“Come to Portland,” he said, as if reading her thoughts. “We need to talk.”

“I’ll be your birthday present,” she said wryly. “Don’t start celebrating without me.”
* * *

Arnie was surprisingly flexible when she called to tell him she was heading out of town till Tuesday. “I knew something was going on. Your scream had an even more frightening chill in it than usual.”

Free of the smog and smoke that had haunted her in LA she stopped briefly in Santa Barbara to lower the top before getting on with the drive. She turned the music up louder to compensate for the wind. She would never have blasted it in LA. Celine Dion just wasn’t something everyone enjoyed as much as she did.
Singing along to the music, sun warming her face, the power of the car responding easily to her slightest move, Julia felt her mind begin to expand beyond the beautiful views that surrounded her. She and Mark had made this drive. Or at least this part of the drive. They’d stopped in San Francisco and they’d acted like kids, going to all of the tourist attractions- even riding the carousel at Pier 39. They’d talked about kids and travel and work. The plans they had made on that trip had bound Julia to him even when everything else had fallen apart.

Julia’s hair, freed of the tight ponytail, flew in the wind as she shook her head in both disbelief and anguish. Things had seemed so perfect for a while. It was still almost impossible to believe it could have unraveled so quickly. Her counselor told her what she felt was grief. But mostly Julia thought she felt confusion. Well, that and distrust. It was one of the things that had kept her from calling Noah to vent and seek support. The ground of all of her relationships felt as shaky as the ground beneath the last 6 point earthquake that had rocked Southern California.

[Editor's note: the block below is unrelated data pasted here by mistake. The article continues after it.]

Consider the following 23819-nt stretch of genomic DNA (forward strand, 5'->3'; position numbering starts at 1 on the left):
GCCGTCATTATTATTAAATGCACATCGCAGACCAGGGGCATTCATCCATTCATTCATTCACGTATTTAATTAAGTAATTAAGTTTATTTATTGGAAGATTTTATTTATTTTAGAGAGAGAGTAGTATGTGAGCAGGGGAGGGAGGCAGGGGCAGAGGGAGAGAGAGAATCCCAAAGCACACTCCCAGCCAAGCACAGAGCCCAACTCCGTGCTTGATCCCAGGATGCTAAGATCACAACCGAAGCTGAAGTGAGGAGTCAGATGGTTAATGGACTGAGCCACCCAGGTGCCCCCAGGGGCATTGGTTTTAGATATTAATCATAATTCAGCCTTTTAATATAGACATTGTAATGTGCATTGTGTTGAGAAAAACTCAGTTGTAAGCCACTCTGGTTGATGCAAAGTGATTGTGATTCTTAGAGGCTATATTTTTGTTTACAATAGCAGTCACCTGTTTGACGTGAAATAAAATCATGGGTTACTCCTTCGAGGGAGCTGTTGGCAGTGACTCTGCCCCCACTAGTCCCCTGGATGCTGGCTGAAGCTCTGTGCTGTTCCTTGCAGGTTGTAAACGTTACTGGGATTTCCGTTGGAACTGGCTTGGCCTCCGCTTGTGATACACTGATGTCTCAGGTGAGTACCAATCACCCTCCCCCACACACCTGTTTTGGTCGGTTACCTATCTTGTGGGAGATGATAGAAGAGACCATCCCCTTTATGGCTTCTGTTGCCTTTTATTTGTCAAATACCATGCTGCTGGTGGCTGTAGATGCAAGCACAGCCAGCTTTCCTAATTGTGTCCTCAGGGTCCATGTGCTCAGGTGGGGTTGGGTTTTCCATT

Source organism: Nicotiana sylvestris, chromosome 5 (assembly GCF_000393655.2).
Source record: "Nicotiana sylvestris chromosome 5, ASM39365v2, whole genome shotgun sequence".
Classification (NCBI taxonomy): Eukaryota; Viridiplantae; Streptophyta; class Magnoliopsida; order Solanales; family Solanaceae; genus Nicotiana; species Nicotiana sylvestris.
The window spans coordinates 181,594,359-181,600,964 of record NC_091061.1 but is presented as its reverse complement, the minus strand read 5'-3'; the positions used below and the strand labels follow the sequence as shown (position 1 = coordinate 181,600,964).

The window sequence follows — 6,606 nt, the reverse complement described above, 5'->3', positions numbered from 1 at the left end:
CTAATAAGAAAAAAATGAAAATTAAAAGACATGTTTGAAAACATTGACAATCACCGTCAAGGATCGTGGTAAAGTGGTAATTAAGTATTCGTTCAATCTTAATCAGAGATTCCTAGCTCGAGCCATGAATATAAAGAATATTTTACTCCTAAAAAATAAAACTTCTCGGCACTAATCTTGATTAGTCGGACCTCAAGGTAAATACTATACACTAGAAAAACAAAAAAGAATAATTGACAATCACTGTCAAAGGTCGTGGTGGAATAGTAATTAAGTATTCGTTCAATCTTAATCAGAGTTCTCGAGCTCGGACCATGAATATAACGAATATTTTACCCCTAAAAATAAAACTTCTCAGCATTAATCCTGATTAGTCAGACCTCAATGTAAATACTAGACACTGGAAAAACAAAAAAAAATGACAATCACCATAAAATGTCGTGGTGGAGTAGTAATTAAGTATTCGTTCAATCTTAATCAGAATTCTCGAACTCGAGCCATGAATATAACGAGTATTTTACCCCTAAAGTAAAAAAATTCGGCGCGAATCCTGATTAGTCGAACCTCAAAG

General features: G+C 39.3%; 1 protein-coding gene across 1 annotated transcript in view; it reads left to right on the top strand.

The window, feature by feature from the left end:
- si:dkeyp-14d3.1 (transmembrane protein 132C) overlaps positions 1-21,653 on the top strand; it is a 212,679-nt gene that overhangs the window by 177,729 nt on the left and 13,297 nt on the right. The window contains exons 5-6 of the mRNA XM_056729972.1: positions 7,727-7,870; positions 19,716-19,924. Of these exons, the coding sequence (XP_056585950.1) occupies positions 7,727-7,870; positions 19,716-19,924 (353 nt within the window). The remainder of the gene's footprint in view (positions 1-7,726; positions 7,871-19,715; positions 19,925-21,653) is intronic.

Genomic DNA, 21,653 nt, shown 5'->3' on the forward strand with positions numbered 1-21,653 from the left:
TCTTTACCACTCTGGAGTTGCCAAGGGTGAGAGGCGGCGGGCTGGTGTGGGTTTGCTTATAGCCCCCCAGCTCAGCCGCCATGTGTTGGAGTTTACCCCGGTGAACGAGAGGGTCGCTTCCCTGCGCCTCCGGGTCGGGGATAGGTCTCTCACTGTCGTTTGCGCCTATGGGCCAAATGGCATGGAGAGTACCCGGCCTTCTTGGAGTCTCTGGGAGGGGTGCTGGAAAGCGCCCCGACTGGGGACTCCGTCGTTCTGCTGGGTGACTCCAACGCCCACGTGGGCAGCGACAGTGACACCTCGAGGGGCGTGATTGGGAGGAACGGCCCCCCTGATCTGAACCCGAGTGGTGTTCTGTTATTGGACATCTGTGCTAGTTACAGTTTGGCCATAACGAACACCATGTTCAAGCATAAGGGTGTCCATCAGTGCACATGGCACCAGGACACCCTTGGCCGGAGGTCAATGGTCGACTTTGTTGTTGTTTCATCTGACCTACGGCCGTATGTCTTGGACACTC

Ahead of her Julia saw a sign for u-pick strawberries. She turned off highway 101 and wound up a hill, following where the signs pointed her. Direction feels good, she thought, smiling at the simple pleasure of knowing where she was going. She planned to spend the night in Napa, cutting over to I-5, a less scenic but much quicker route, to finish her drive to Portland the following day.